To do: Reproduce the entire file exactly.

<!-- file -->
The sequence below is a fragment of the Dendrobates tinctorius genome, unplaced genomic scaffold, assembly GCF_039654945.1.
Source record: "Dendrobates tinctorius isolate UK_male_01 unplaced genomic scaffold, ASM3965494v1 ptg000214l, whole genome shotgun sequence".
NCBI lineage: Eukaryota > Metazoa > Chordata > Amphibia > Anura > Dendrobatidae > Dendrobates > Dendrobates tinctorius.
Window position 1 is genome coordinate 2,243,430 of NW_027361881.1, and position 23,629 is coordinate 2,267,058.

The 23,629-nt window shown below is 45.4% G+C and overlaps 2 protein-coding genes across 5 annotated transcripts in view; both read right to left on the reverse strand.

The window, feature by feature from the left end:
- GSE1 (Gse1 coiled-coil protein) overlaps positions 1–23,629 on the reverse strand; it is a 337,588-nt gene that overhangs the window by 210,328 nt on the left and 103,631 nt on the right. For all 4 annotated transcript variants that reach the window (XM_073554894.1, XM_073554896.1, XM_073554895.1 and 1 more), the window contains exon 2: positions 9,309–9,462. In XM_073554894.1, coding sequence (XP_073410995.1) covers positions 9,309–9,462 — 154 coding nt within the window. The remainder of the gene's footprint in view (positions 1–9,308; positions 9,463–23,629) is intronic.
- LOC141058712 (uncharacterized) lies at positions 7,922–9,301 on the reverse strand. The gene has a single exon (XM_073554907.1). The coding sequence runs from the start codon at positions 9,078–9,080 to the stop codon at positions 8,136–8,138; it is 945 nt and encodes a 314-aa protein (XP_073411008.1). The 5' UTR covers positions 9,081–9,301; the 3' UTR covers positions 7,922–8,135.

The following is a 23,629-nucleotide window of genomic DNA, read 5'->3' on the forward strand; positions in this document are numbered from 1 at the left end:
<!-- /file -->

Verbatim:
The sequence below is a fragment of the Dendrobates tinctorius genome, unplaced genomic scaffold, assembly GCF_039654945.1.
Source record: "Dendrobates tinctorius isolate UK_male_01 unplaced genomic scaffold, ASM3965494v1 ptg000214l, whole genome shotgun sequence".
NCBI lineage: Eukaryota > Metazoa > Chordata > Amphibia > Anura > Dendrobatidae > Dendrobates > Dendrobates tinctorius.
Window position 1 is genome coordinate 2,243,430 of NW_027361881.1, and position 23,629 is coordinate 2,267,058.

The 23,629-nt window shown below is 45.4% G+C and overlaps 2 protein-coding genes across 5 annotated transcripts in view; both read right to left on the reverse strand.

The window, feature by feature from the left end:
- GSE1 (Gse1 coiled-coil protein) overlaps positions 1–23,629 on the reverse strand; it is a 337,588-nt gene that overhangs the window by 210,328 nt on the left and 103,631 nt on the right. For all 4 annotated transcript variants that reach the window (XM_073554894.1, XM_073554896.1, XM_073554895.1 and 1 more), the window contains exon 2: positions 9,309–9,462. In XM_073554894.1, coding sequence (XP_073410995.1) covers positions 9,309–9,462 — 154 coding nt within the window. The remainder of the gene's footprint in view (positions 1–9,308; positions 9,463–23,629) is intronic.
- LOC141058712 (uncharacterized) lies at positions 7,922–9,301 on the reverse strand. The gene has a single exon (XM_073554907.1). The coding sequence runs from the start codon at positions 9,078–9,080 to the stop codon at positions 8,136–8,138; it is 945 nt and encodes a 314-aa protein (XP_073411008.1). The 5' UTR covers positions 9,081–9,301; the 3' UTR covers positions 7,922–8,135.

The following is a 23,629-nucleotide window of genomic DNA, read 5'->3' on the forward strand; positions in this document are numbered from 1 at the left end: